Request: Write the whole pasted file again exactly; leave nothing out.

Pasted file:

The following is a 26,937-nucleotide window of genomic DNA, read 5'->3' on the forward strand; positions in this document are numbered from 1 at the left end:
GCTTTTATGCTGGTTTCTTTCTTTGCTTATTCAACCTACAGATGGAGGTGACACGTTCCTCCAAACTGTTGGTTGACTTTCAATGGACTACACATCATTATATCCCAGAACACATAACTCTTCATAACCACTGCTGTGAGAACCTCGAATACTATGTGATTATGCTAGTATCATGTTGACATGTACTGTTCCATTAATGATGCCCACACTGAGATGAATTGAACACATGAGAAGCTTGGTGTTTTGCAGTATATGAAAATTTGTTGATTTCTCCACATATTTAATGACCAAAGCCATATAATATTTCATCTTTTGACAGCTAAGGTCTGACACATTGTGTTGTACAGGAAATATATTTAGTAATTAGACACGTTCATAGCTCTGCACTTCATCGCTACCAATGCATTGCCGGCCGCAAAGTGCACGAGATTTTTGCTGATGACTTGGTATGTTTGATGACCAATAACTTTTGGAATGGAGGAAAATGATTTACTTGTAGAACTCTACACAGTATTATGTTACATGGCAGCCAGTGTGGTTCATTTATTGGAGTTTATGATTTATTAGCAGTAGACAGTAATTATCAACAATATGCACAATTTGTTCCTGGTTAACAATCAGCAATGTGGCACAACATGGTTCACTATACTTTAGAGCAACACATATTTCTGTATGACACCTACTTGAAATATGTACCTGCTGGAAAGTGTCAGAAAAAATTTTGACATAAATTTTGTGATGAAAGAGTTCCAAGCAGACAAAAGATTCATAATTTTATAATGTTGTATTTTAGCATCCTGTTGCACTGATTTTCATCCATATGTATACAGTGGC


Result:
The following is a 26,937-nucleotide window of genomic DNA, read 5'->3' on the forward strand; positions in this document are numbered from 1 at the left end:
GCTTTTATGCTGGTTTCTTTCTTTGCTTATTCAACCTACAGATGGAGGTGACACGTTCCTCCAAACTGTTGGTTGACTTTCAATGGACTACACATCATTATATCCCAGAACACATAACTCTTCATAACCACTGCTGTGAGAACCTCGAATACTATGTGATTATGCTAGTATCATGTTGACATGTACTGTTCCATTAATGATGCCCACACTGAGATGAATTGAACACATGAGAAGCTTGGTGTTTTGCAGTATATGAAAATTTGTTGATTTCTCCACATATTTAATGACCAAAGCCATATAATATTTCATCTTTTGACAGCTAAGGTCTGACACATTGTGTTGTACAGGAAATATATTTAGTAATTAGACACGTTCATAGCTCTGCACTTCATCGCTACCAATGCATTGCCGGCCGCAAAGTGCACGAGATTTTTGCTGATGACTTGGTATGTTTGATGACCAATAACTTTTGGAATGGAGGAAAATGATTTACTTGTAGAACTCTACACAGTATTATGTTACATGGCAGCCAGTGTGGTTCATTTATTGGAGTTTATGATTTATTAGCAGTAGACAGTAATTATCAACAATATGCACAATTTGTTCCTGGTTAACAATCAGCAATGTGGCACAACATGGTTCACTATACTTTAGAGCAACACATATTTCTGTATGACACCTACTTGAAATATGTACCTGCTGGAAAGTGTCAGAAAAAATTTTGACATAAATTTTGTGATGAAAGAGTTCCAAGCAGACAAAAGATTCATAATTTTATAATGTTGTATTTTAGCATCCTGTTGCACTGATTTTCATCCATATGTATACAGTGGC